(This article belongs to the Topic Applied Sciences in Functional Foods - 2nd Volume)
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Article
Predictive Glycaemic Response of Pasta Enriched with Juice, Puree, and Pomace from Red Cabbage and Spinach
Nutrients 2022, 14(21), 4575; https://doi.org/10.3390/nu14214575 - 31 Oct 2022
Viewed by 705
Abstract
This study reports the digestibility and nutritional quality of pasta made from durum wheat semolina which was partially substituted by puree, juice or pomace from spinach and red cabbage. The results show that 10% substitution of semolina with red cabbage pomace and spinach [...] Read more.
This study reports the digestibility and nutritional quality of pasta made from durum wheat semolina which was partially substituted by puree, juice or pomace from spinach and red cabbage. The results show that 10% substitution of semolina with red cabbage pomace and spinach pomace, 1% substitution of spinach juice, and 2% substitution of spinach puree significantly reduced the area under the curve of the in vitro starch digestion. This reduction was due to a combined effect of decreased starch content, increased dietary fibre content and inhibition of α-amylase caused by vegetable material addition. Total phenolic content (TPC) and antioxidant capacity increased significantly on raw, cooked and digested samples of vegetable fortified pasta compared to control. The β-carotene content of spinach pasta (raw, cooked, and digested) was also higher than that of control. At the 1% substitution level, the juice was more efficient in improving the antioxidant capacity of resultant pasta compared to puree or pomace. Full article
(This article belongs to the Topic Applied Sciences in Functional Foods - 2nd Volume)
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Article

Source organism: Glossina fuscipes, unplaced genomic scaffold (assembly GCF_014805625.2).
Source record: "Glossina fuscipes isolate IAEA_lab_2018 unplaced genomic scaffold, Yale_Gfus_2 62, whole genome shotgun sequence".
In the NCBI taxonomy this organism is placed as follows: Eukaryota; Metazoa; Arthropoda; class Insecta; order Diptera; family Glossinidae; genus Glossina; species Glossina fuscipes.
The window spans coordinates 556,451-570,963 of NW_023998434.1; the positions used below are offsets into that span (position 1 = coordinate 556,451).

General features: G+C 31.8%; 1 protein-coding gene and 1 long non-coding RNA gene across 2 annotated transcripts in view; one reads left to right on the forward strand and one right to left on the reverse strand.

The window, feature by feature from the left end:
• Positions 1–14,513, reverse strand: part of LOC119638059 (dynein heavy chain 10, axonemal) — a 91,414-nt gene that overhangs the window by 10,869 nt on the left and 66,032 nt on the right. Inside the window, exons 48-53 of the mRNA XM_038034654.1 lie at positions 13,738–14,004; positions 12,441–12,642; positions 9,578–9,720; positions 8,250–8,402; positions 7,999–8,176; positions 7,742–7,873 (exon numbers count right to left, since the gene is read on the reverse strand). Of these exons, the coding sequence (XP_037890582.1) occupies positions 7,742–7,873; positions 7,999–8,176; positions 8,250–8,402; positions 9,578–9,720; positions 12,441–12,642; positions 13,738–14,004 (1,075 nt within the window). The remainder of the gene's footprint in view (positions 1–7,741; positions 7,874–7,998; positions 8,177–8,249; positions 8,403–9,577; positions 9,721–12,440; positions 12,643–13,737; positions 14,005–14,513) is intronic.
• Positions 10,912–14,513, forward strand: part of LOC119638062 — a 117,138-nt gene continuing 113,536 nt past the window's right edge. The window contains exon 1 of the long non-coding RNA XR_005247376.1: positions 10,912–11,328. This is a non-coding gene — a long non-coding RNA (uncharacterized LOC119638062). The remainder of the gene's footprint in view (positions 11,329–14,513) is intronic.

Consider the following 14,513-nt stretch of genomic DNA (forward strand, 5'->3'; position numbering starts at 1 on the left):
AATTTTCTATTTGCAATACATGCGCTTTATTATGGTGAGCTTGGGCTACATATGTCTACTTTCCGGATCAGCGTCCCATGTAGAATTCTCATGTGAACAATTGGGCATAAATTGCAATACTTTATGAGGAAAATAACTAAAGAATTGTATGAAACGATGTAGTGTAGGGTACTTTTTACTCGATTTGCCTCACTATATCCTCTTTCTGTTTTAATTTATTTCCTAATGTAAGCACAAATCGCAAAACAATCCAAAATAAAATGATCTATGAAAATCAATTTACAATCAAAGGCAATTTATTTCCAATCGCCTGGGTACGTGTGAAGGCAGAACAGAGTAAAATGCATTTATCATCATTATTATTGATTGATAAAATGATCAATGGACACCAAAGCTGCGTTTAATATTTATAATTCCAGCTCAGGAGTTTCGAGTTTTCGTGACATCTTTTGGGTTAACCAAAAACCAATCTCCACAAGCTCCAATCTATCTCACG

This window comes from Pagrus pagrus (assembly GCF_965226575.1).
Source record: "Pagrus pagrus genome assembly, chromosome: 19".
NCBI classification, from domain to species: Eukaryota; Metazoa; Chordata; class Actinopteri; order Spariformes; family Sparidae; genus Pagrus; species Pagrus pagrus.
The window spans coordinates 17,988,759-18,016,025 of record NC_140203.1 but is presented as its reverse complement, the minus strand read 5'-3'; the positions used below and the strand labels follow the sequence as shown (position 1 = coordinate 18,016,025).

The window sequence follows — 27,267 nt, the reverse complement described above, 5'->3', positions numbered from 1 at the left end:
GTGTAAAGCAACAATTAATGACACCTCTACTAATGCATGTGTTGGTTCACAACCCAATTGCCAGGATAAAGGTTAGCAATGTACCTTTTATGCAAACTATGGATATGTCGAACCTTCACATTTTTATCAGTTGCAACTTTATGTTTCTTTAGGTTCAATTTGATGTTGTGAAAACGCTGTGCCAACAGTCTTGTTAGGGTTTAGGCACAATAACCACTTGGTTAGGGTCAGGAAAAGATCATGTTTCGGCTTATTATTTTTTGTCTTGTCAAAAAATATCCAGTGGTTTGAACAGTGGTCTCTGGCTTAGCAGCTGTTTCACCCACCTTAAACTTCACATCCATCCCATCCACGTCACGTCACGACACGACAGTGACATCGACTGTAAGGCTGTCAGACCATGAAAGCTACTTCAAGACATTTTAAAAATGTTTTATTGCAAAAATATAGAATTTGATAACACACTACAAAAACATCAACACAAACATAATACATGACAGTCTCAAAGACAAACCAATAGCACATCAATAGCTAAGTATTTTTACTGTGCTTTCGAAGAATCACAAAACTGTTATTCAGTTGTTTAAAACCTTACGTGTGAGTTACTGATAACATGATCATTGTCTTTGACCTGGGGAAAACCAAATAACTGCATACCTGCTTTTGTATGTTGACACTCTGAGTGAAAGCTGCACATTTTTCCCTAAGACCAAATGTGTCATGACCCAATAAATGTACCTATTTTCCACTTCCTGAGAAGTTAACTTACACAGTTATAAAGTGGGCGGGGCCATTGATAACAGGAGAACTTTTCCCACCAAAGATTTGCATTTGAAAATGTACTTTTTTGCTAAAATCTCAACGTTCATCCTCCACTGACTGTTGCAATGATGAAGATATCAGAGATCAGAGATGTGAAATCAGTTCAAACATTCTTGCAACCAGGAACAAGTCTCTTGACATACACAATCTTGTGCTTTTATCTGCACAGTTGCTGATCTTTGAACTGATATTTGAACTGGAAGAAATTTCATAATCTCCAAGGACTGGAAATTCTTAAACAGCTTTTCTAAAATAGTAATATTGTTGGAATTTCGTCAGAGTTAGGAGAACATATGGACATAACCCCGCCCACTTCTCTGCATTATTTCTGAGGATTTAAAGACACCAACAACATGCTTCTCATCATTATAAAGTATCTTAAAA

Efficacy and Safety of Fig (Ficus carica L.) Leaf Tea in Adults with Mild Atopic Dermatitis: A Double-Blind, Randomized, Placebo-Controlled Preliminary Trial
Nutrients 2022, 14(21), 4470; https://doi.org/10.3390/nu14214470 - 25 Oct 2022
Viewed by 1195
Abstract
Atopic dermatitis (AD) is a chronic, recurrent pruritic skin disease with repeated remissions and exacerbations. Various factors, such as allergies, skin conditions and lifestyle, combine to cause AD, making it difficult to cure completely. Although AD symptoms are suppressed with medications, this is [...] Read more.
Atopic dermatitis (AD) is a chronic, recurrent pruritic skin disease with repeated remissions and exacerbations. Various factors, such as allergies, skin conditions and lifestyle, combine to cause AD, making it difficult to cure completely. Although AD symptoms are suppressed with medications, this is a long-term effort and burden on patients. Thus, safer drugs and alternatives are needed. We previously found that consumption of tea prepared from fig (Ficus carica L.) leaves alleviated allergy and AD symptoms in cultured cells and animals. Therefore, here, we conducted a double-blind, randomized, controlled study in patients with mild AD to evaluate the safety and AD-relieving effects of prolonged consumption of fig leaf tea. Positive effects of fig leaf tea consumption were confirmed in 14 of 15 participants. Eczema Area and Severity Index values were significantly lowered in the fig leaf tea-treated group than in the placebo-treated group. The effect weakened 4 weeks after the end of the intervention, suggesting that continued intake of fig leaf tea was effective. Further assessments confirmed the safety of fig leaf tea consumption and revealed no variations that might pose a health hazard. Therefore, we postulate that fig leaf tea is a natural and safe therapeutic option for AD. Full article
(This article belongs to the Topic Applied Sciences in Functional Foods - 2nd Volume)
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Article
Study of the Antioxidant Potential of UV-Treated Vegetables
Nutraceuticals 2022, 2(4), 289-299; https://doi.org/10.3390/nutraceuticals2040022 - 14 Oct 2022
Viewed by 531